it dosnt appear to be showing in the polls as yet.

              I am not sure it will. We haven't had the ongoing drought, fire, flood and just painful changes in weather and climate cycles that has become so evident to Australians with any kind of memory.

              It has highlighted what is any report on probable effects of climate change in Aussie has said for the last 40 years that I have been reading them. Direct experience tends to educate more people than theoretical models.

              NZ is blessed with a narrow island land mass where nowhere is more than 100 kilometers from large oceans and seas. The water mass and types of currents buffers the direct experience away from citizens in NZ because it buffers the temperature extremes and even most of the rainfall variation.

              However it won't buffer the sea level rises that are probable between 2030 and 2100 – which currently look to me to be likely to be considerably faster and larger than the IPCC upper limits. Most of that will impact NZ first in water and some transport systems.

              Things like having housing in stupid locations will go first. But that will be buffered by insurance rates. It is already getting a lot more expensive to get seashore housing insurance or riverside insurance.

              Probably water systems will be the first wakeup call like the aussies have been having.

              I don't think that the resilience that 3 waters is meant to provide for essential systems is going to happen fast enough. Whatever lame arse stupidity National will characteristically use to replace 3 waters as a political band-aid obviously has no chance of being more then a extender of a small fuckup into a much larger one. That is their usual method of operation.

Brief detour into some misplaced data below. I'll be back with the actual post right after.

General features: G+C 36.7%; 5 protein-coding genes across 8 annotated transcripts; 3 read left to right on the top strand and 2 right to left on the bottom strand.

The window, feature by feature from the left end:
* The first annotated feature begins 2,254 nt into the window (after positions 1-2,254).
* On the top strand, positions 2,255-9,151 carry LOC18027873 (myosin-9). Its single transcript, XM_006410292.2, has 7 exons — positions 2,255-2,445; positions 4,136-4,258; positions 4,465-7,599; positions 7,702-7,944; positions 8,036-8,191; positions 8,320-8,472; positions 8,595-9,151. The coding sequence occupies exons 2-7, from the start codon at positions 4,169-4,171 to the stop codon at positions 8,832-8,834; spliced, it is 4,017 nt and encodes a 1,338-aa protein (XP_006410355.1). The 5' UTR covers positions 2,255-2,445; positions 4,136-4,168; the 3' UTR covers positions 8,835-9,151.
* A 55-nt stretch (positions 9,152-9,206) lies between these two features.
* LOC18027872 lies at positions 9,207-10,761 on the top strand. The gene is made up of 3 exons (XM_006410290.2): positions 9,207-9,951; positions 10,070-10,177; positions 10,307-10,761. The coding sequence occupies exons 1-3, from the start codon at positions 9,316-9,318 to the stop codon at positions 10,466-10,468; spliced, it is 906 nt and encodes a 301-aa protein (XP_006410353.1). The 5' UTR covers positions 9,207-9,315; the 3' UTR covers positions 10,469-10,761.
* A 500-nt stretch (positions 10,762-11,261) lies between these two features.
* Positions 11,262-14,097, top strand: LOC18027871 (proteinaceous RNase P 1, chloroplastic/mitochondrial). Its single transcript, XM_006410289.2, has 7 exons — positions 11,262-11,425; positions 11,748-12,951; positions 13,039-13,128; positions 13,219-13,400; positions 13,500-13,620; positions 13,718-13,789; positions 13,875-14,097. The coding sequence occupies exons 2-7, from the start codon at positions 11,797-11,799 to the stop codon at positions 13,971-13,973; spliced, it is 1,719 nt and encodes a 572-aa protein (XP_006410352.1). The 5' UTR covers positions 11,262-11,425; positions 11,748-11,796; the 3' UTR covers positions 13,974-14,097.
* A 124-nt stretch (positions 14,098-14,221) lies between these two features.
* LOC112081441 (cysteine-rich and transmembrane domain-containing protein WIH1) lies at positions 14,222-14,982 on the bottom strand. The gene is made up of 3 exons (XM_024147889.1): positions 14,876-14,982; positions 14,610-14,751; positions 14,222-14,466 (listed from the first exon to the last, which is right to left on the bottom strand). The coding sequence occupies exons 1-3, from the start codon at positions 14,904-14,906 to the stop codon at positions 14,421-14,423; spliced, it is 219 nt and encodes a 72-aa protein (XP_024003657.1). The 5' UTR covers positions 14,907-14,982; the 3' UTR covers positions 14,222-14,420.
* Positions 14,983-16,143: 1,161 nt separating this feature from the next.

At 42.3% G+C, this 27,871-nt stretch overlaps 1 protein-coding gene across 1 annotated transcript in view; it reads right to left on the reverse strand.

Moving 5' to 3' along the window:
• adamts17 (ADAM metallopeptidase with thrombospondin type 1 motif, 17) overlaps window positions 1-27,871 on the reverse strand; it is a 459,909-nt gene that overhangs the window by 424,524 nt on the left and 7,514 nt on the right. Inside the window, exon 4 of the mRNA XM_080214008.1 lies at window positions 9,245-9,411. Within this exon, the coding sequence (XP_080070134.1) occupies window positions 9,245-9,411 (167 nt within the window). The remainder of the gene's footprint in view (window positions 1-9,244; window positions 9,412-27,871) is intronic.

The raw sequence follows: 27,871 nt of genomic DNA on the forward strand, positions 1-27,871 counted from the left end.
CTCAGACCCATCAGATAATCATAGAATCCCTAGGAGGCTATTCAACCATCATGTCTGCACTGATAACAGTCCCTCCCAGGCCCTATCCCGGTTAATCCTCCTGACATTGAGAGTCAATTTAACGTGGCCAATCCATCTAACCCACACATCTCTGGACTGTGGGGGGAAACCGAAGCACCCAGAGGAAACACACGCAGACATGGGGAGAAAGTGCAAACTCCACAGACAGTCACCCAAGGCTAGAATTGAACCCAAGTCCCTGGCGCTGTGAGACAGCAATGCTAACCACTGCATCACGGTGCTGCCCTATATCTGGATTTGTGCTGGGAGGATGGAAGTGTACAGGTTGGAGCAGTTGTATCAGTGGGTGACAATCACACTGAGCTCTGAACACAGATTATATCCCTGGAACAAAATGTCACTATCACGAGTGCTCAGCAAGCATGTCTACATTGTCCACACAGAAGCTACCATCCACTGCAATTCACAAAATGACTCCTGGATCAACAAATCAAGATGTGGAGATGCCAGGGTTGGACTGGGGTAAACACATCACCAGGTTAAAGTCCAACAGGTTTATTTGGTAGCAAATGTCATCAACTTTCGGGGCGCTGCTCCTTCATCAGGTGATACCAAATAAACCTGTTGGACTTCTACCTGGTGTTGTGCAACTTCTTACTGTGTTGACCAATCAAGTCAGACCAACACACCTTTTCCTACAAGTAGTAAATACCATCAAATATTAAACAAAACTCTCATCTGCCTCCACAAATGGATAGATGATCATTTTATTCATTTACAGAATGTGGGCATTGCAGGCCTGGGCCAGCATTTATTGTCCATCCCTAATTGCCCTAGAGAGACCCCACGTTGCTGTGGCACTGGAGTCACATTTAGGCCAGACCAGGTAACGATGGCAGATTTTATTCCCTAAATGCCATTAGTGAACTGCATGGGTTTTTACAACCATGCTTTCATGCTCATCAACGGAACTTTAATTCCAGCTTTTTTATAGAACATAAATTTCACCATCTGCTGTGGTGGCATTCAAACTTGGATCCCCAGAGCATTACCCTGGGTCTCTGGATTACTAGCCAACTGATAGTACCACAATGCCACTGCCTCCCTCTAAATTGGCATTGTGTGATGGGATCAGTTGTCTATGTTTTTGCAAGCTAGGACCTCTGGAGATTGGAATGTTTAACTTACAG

However when the sewerage systems die or the storm water systems backup because of sea level rises or plains farming suddenly find their ground water, rivers and creeks are going saline. Not to mention simple flooding as waterways outflows to the sea start getting backed up because of coastal erosion and larger waves as well as actual sea level rise. Then a lot of voters will become greener as they get experienced in the effects of climate change.

              But of course so of course will all political parties. I am pretty sure that is going to happen starting now in Aussie.

              • pat

                No we havnt had the bush fires or floods to the scale of Australia (or the temps) but I think we have had enough 'weather' events in the past couple of years that are causing wider concern…..and the frequency certainly keeps it front of mind for voters…as do the appeals for support and associated costs.

              • Poission

                Are the convergent systems ie climate drivers different from 2010-2011?

                The attractors are preferred states ie La nina,Southern annular mode,IOD.

                All have the same properties (read sign) of 2010-2011.Long term persistence is well described.

                http://www.bom.gov.au/climate/enso/history/La-Nina-2010-12.pdf

                http://www.bom.gov.au/climate/enso/#tabs=Indian-Ocean

                • lprent

                  Not really different as a patterns so far (I really hope we don't see pattern changes).

                  To me, what appears to be changing is the intensity of the weather generated and the frequency of events within the overall patterns.

                  It is what you'd expect when there is increasing energy in the climate system. Moisture gets picked up from warm oceans at a different rate. There is more energy to move it with. This can lead to larger dumps of water at different locations or water not dropping where it used to. Or simply different air masses moving faster and longer. Or increasing numbers of topical cyclones, moving on longer tracks.

                  • Poission

                    During the 2010-2012 La Nina regime,globally sea levels fell due to more rain falling on land,especially Australia where there was also a decrease in the co2 airborne fraction due to the increase of biomass in Asia and Australia.

                    Locally in oz there was an increase in sea level ( east coast) due to thermal expansion and increased flooding on flood plains,which is expected (there was an article from graziers in inland oz who said they needed a months supply during the wet season)

                    Australia ( 2021) also has the coolest temperatures since 2012 (the last La Nina regime shift) so heavy rain is expected in the -ve ENSO system,and extended droughts in the +ve (el nino) system, do we tend to over extend correlation to expected climate regimes?

                    • lprent

                      do we tend to over extend correlation to expected climate regimes?

                      Sure – everyone does that. There are timescale issues with all climate events for humans. We usually don’t live long enough to see them. However that is changing for current generations.